Similarly, many of us can’t learn to go without birth control pills, valve replacement surgery, chemotherapy, or even just reading glasses. And, in a less physical but no less essential sense, many can’t learn to go without things that take rare talent and resources to produce. For me, a life without good books and music is not living. (And no, a guitar in any old farm hand is not good music. I’d prefer silence to pedestrian strumming.)
Moreover the message that we simply need to practice abnegation is not going to win the hearts of many. Nor is it an accurate picture of farm life. No human society has ever been self-sufficient. Hominids always trade with each other — my anthill stick for an hour from you grooming the nits out of my backside, our quetzal feathers for your turquoise, this pile of seal skins for that basket of corn. Self-sufficiency is a macho aspiration; it’s not and never had been real. And by claiming that we need to make do in this small farm future, Smaje is unnecessarily alienating readers, when those same readers most likely want to live in a small farm future in which their needs are met.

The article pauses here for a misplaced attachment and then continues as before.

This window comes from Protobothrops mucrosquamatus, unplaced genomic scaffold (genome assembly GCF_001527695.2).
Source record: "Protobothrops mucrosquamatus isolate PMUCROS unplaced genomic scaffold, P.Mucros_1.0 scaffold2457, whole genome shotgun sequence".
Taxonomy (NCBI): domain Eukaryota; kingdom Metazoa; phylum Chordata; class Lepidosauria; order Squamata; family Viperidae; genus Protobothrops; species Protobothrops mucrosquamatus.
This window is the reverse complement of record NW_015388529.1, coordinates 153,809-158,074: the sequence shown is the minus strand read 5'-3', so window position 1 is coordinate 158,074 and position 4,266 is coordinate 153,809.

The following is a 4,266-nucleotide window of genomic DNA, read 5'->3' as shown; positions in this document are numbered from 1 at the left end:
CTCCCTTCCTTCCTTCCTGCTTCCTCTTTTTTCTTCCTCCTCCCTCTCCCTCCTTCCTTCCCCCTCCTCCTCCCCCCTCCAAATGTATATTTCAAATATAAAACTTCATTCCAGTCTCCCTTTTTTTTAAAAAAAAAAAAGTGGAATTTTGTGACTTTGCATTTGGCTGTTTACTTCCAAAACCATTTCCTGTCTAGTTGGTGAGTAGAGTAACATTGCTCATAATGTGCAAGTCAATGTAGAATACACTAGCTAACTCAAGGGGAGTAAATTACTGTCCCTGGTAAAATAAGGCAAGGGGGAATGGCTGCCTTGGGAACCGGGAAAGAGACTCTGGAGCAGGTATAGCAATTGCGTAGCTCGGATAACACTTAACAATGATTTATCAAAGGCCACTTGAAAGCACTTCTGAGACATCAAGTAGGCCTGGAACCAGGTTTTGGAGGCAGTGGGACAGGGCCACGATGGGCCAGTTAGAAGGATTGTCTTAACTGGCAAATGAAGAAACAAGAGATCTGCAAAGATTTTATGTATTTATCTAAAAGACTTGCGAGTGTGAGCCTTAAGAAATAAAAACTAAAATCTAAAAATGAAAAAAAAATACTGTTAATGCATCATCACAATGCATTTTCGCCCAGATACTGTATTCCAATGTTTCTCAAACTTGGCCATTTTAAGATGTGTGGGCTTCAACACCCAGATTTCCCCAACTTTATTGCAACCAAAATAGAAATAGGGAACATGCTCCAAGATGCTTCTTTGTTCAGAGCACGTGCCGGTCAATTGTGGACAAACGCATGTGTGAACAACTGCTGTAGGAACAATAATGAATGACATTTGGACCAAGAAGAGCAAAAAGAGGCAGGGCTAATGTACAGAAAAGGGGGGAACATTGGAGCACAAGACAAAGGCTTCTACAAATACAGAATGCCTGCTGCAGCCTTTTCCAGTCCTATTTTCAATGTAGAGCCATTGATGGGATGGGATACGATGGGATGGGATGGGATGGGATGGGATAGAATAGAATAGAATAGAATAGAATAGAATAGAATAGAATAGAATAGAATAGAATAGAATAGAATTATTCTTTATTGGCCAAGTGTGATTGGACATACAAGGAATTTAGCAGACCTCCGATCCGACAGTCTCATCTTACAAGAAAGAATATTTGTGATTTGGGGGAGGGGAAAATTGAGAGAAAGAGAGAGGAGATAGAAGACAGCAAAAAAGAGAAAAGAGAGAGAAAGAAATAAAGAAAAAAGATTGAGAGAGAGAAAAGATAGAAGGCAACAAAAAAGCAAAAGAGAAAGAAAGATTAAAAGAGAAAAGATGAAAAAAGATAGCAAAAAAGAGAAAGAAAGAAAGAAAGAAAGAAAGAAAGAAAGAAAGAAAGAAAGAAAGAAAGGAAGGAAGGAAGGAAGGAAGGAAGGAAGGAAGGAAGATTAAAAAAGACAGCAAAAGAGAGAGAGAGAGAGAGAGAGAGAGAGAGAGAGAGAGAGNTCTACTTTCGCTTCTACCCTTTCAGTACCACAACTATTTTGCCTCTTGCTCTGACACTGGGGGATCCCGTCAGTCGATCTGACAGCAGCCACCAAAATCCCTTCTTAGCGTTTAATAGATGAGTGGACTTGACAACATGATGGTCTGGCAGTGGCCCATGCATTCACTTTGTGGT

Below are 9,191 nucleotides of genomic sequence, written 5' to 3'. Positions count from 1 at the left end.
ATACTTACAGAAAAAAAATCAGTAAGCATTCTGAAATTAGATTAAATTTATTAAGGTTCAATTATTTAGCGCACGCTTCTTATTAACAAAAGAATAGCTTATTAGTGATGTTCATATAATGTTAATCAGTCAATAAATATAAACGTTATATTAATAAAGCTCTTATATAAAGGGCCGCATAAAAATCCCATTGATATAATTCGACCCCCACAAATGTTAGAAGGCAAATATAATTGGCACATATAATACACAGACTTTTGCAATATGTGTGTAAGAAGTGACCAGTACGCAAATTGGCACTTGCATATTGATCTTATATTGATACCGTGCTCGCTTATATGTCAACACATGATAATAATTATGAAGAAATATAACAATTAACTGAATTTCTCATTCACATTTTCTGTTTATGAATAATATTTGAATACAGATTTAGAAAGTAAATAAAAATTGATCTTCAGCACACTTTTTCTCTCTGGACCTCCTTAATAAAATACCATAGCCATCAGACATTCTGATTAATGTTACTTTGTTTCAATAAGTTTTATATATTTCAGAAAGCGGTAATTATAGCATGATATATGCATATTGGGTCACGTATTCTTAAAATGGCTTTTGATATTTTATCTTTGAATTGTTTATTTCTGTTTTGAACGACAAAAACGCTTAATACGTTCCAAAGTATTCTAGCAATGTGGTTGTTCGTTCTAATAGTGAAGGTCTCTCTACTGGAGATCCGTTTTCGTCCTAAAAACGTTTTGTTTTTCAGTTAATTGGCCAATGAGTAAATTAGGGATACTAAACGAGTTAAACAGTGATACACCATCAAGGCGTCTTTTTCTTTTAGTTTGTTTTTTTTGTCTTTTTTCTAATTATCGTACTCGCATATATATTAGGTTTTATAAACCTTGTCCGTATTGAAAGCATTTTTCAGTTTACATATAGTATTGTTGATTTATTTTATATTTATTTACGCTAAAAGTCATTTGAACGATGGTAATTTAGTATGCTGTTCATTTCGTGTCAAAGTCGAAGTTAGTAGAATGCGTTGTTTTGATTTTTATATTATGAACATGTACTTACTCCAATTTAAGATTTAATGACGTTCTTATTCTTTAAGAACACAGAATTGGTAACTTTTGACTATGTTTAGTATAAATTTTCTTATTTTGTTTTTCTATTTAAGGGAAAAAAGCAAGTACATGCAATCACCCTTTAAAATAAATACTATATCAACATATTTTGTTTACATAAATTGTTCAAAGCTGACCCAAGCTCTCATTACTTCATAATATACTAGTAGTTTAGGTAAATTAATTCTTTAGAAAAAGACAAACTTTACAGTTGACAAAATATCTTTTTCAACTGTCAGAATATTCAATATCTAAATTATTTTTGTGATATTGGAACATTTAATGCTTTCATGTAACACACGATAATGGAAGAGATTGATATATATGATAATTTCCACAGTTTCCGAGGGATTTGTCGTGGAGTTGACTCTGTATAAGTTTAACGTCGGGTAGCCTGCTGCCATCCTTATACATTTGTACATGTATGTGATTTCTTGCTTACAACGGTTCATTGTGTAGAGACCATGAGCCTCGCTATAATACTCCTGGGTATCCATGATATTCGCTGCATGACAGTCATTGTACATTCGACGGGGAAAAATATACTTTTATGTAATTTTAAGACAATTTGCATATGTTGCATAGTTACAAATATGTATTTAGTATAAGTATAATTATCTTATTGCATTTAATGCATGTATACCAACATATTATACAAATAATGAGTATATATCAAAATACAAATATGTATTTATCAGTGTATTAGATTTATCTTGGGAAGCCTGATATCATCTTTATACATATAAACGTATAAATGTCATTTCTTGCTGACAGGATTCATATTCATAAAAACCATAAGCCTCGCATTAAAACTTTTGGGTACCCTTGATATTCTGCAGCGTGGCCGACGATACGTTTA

And that is the essential problem with A Small Farm Future. It is discouraging when it could be — should be — hopeful. I know hope is out of favor these days, but if you set out to write a book describing a future you’d like to see come to pass, isn’t that already an act of hope? Yet Smaje gives his readers very little reason to hope for this future and even less reason to believe it is possible. If you are looking for a future to believe in, you are unlikely to find it in this book. But maybe that was me hoping for too much. After all, he calls it “A Small Farm Future”, not “The Future”. And I guess I’d really like to read that latter book right now!
© Elizabeth Anker 2021